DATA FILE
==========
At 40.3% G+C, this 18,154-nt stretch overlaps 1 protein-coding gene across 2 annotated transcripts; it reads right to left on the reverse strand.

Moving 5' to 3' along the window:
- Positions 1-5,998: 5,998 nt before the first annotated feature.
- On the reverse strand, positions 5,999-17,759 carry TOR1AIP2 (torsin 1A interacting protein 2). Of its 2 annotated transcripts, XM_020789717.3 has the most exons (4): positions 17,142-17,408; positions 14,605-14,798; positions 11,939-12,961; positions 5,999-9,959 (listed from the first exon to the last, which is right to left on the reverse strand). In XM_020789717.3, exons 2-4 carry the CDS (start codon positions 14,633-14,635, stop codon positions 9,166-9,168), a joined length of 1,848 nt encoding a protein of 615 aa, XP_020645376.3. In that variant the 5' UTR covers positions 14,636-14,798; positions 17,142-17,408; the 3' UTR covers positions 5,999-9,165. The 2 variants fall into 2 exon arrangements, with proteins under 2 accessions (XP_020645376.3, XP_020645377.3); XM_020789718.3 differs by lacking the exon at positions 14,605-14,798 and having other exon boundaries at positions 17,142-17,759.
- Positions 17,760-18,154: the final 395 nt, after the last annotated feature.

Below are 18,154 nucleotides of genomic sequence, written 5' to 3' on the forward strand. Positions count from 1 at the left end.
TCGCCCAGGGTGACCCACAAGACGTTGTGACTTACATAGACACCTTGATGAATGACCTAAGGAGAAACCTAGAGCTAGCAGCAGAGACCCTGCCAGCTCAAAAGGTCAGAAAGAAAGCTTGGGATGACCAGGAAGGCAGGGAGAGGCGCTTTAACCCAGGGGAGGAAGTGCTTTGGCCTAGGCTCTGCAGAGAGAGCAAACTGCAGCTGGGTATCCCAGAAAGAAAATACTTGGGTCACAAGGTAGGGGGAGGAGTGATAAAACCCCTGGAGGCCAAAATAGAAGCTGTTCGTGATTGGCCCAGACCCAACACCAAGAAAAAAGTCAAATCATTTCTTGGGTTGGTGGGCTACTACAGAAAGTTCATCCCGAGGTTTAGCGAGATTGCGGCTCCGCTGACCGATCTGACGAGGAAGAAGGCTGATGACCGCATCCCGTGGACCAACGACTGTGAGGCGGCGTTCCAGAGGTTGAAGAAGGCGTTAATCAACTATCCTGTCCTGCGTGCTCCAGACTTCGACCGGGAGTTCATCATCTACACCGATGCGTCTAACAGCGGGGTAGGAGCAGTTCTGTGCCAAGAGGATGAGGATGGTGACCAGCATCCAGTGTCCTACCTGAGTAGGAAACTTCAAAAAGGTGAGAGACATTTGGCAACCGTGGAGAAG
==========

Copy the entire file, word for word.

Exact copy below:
At 40.3% G+C, this 18,154-nt stretch overlaps 1 protein-coding gene across 2 annotated transcripts; it reads right to left on the reverse strand.

Moving 5' to 3' along the window:
- Positions 1-5,998: 5,998 nt before the first annotated feature.
- On the reverse strand, positions 5,999-17,759 carry TOR1AIP2 (torsin 1A interacting protein 2). Of its 2 annotated transcripts, XM_020789717.3 has the most exons (4): positions 17,142-17,408; positions 14,605-14,798; positions 11,939-12,961; positions 5,999-9,959 (listed from the first exon to the last, which is right to left on the reverse strand). In XM_020789717.3, exons 2-4 carry the CDS (start codon positions 14,633-14,635, stop codon positions 9,166-9,168), a joined length of 1,848 nt encoding a protein of 615 aa, XP_020645376.3. In that variant the 5' UTR covers positions 14,636-14,798; positions 17,142-17,408; the 3' UTR covers positions 5,999-9,165. The 2 variants fall into 2 exon arrangements, with proteins under 2 accessions (XP_020645376.3, XP_020645377.3); XM_020789718.3 differs by lacking the exon at positions 14,605-14,798 and having other exon boundaries at positions 17,142-17,759.
- Positions 17,760-18,154: the final 395 nt, after the last annotated feature.

Below are 18,154 nucleotides of genomic sequence, written 5' to 3' on the forward strand. Positions count from 1 at the left end.
TCGCCCAGGGTGACCCACAAGACGTTGTGACTTACATAGACACCTTGATGAATGACCTAAGGAGAAACCTAGAGCTAGCAGCAGAGACCCTGCCAGCTCAAAAGGTCAGAAAGAAAGCTTGGGATGACCAGGAAGGCAGGGAGAGGCGCTTTAACCCAGGGGAGGAAGTGCTTTGGCCTAGGCTCTGCAGAGAGAGCAAACTGCAGCTGGGTATCCCAGAAAGAAAATACTTGGGTCACAAGGTAGGGGGAGGAGTGATAAAACCCCTGGAGGCCAAAATAGAAGCTGTTCGTGATTGGCCCAGACCCAACACCAAGAAAAAAGTCAAATCATTTCTTGGGTTGGTGGGCTACTACAGAAAGTTCATCCCGAGGTTTAGCGAGATTGCGGCTCCGCTGACCGATCTGACGAGGAAGAAGGCTGATGACCGCATCCCGTGGACCAACGACTGTGAGGCGGCGTTCCAGAGGTTGAAGAAGGCGTTAATCAACTATCCTGTCCTGCGTGCTCCAGACTTCGACCGGGAGTTCATCATCTACACCGATGCGTCTAACAGCGGGGTAGGAGCAGTTCTGTGCCAAGAGGATGAGGATGGTGACCAGCATCCAGTGTCCTACCTGAGTAGGAAACTTCAAAAAGGTGAGAGACATTTGGCAACCGTGGAGAAG